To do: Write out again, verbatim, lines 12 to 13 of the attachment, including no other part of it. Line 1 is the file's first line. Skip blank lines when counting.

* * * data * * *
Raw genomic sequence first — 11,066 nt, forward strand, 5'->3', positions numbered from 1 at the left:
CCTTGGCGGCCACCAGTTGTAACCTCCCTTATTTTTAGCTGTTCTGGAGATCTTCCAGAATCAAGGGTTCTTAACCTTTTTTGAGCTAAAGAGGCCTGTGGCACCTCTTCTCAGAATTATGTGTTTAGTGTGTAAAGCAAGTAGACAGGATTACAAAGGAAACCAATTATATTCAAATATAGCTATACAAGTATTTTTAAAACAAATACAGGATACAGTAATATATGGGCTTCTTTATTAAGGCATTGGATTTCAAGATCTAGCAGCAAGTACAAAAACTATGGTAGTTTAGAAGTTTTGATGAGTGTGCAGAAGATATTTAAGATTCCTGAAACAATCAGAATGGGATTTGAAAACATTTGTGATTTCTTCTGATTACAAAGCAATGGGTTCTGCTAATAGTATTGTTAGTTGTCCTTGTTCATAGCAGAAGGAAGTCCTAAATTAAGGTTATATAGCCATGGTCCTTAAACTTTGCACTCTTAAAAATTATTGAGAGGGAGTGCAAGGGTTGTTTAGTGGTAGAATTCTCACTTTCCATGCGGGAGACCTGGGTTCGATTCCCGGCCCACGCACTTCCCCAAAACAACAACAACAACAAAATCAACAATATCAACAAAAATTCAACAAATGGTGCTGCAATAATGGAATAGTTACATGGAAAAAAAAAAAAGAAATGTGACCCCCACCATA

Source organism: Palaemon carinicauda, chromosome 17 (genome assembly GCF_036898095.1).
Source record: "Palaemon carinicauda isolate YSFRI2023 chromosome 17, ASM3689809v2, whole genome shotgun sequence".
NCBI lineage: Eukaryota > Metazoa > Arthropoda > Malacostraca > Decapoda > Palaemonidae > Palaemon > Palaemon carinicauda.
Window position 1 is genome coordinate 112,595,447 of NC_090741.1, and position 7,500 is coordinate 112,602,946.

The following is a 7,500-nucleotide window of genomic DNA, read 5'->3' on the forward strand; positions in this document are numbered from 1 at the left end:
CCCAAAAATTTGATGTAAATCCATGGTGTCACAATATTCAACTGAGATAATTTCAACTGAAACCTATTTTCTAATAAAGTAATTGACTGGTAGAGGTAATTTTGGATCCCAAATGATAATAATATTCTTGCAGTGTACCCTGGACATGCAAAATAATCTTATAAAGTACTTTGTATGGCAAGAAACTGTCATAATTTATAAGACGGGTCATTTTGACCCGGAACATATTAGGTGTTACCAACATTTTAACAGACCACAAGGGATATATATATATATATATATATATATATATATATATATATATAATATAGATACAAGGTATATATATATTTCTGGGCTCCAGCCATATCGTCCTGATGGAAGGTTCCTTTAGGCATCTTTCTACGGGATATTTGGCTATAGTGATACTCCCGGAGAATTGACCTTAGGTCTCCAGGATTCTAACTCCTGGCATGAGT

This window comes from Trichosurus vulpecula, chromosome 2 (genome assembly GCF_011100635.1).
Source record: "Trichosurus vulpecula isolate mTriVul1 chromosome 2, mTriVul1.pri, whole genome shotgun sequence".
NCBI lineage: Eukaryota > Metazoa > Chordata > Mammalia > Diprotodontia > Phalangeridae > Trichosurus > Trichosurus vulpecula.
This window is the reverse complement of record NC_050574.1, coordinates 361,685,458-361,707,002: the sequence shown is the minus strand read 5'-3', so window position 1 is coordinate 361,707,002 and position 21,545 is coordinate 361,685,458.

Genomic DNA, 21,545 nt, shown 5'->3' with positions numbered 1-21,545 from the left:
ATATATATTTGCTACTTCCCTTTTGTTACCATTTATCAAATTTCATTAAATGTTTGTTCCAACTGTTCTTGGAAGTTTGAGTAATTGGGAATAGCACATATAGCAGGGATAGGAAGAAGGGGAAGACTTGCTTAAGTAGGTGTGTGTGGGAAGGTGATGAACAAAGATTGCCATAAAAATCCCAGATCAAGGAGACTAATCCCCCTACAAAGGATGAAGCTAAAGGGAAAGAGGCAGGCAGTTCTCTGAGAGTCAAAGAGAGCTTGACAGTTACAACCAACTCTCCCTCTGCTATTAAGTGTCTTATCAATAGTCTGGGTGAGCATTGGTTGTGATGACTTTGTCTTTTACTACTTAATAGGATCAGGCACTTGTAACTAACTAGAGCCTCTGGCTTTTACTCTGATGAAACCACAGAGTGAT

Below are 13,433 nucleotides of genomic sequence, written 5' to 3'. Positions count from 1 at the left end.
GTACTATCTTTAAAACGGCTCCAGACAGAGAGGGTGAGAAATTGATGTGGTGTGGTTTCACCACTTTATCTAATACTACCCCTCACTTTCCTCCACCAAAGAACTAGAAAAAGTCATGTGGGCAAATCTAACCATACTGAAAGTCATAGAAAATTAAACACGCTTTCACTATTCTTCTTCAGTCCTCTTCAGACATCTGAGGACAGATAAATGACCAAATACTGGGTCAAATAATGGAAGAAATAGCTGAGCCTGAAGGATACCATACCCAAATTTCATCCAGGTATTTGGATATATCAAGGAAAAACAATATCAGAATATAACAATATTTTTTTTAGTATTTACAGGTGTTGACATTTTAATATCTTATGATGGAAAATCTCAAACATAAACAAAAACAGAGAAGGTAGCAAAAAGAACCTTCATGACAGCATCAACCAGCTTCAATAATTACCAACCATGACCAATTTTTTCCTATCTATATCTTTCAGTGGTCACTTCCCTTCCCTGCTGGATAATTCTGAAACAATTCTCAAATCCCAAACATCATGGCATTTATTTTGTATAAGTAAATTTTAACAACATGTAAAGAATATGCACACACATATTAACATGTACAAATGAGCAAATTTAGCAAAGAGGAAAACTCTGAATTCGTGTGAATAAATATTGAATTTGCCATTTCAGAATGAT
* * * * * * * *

This window is the reverse complement of record NC_050574.1, coordinates 361,685,458-361,707,002: the sequence shown is the minus strand read 5'-3', so window position 1 is coordinate 361,707,002 and position 21,545 is coordinate 361,685,458.

Genomic DNA, 21,545 nt, shown 5'->3' with positions numbered 1-21,545 from the left: